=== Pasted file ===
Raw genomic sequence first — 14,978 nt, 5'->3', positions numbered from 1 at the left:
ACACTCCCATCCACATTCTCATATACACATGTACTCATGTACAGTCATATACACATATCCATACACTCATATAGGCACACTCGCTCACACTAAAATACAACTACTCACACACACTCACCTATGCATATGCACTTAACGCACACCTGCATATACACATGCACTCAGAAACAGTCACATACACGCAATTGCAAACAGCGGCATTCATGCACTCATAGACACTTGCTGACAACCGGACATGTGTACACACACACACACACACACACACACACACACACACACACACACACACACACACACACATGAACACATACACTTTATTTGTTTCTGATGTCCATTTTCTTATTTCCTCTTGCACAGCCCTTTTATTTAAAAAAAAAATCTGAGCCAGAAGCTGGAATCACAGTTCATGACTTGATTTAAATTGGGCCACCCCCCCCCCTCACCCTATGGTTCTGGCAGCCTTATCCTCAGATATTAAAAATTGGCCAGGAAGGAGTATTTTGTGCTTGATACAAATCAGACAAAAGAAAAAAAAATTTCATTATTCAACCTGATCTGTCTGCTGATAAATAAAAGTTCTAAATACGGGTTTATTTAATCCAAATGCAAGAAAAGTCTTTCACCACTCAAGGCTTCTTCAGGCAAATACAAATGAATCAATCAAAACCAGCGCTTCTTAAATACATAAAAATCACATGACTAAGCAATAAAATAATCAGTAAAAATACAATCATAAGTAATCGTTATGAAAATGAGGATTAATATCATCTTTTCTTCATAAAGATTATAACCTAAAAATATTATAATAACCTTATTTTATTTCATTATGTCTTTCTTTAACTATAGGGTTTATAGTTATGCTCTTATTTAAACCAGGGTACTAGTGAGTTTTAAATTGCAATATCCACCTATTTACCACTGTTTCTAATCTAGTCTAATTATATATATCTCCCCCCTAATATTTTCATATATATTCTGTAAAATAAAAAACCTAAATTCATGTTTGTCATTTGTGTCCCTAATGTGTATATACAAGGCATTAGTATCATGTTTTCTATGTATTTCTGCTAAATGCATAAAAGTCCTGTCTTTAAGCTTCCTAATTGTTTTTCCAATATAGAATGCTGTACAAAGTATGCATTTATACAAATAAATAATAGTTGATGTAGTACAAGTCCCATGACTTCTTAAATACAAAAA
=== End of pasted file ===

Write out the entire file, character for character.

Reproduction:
Raw genomic sequence first — 14,978 nt, 5'->3', positions numbered from 1 at the left:
ACACTCCCATCCACATTCTCATATACACATGTACTCATGTACAGTCATATACACATATCCATACACTCATATAGGCACACTCGCTCACACTAAAATACAACTACTCACACACACTCACCTATGCATATGCACTTAACGCACACCTGCATATACACATGCACTCAGAAACAGTCACATACACGCAATTGCAAACAGCGGCATTCATGCACTCATAGACACTTGCTGACAACCGGACATGTGTACACACACACACACACACACACACACACACACACACACACACACACACACACACACACATGAACACATACACTTTATTTGTTTCTGATGTCCATTTTCTTATTTCCTCTTGCACAGCCCTTTTATTTAAAAAAAAAATCTGAGCCAGAAGCTGGAATCACAGTTCATGACTTGATTTAAATTGGGCCACCCCCCCCCCTCACCCTATGGTTCTGGCAGCCTTATCCTCAGATATTAAAAATTGGCCAGGAAGGAGTATTTTGTGCTTGATACAAATCAGACAAAAGAAAAAAAAATTTCATTATTCAACCTGATCTGTCTGCTGATAAATAAAAGTTCTAAATACGGGTTTATTTAATCCAAATGCAAGAAAAGTCTTTCACCACTCAAGGCTTCTTCAGGCAAATACAAATGAATCAATCAAAACCAGCGCTTCTTAAATACATAAAAATCACATGACTAAGCAATAAAATAATCAGTAAAAATACAATCATAAGTAATCGTTATGAAAATGAGGATTAATATCATCTTTTCTTCATAAAGATTATAACCTAAAAATATTATAATAACCTTATTTTATTTCATTATGTCTTTCTTTAACTATAGGGTTTATAGTTATGCTCTTATTTAAACCAGGGTACTAGTGAGTTTTAAATTGCAATATCCACCTATTTACCACTGTTTCTAATCTAGTCTAATTATATATATCTCCCCCCTAATATTTTCATATATATTCTGTAAAATAAAAAACCTAAATTCATGTTTGTCATTTGTGTCCCTAATGTGTATATACAAGGCATTAGTATCATGTTTTCTATGTATTTCTGCTAAATGCATAAAAGTCCTGTCTTTAAGCTTCCTAATTGTTTTTCCAATATAGAATGCTGTACAAAGTATGCATTTATACAAATAAATAATAGTTGATGTAGTACAAGTCCCATGACTTCTTAAATACAAAAA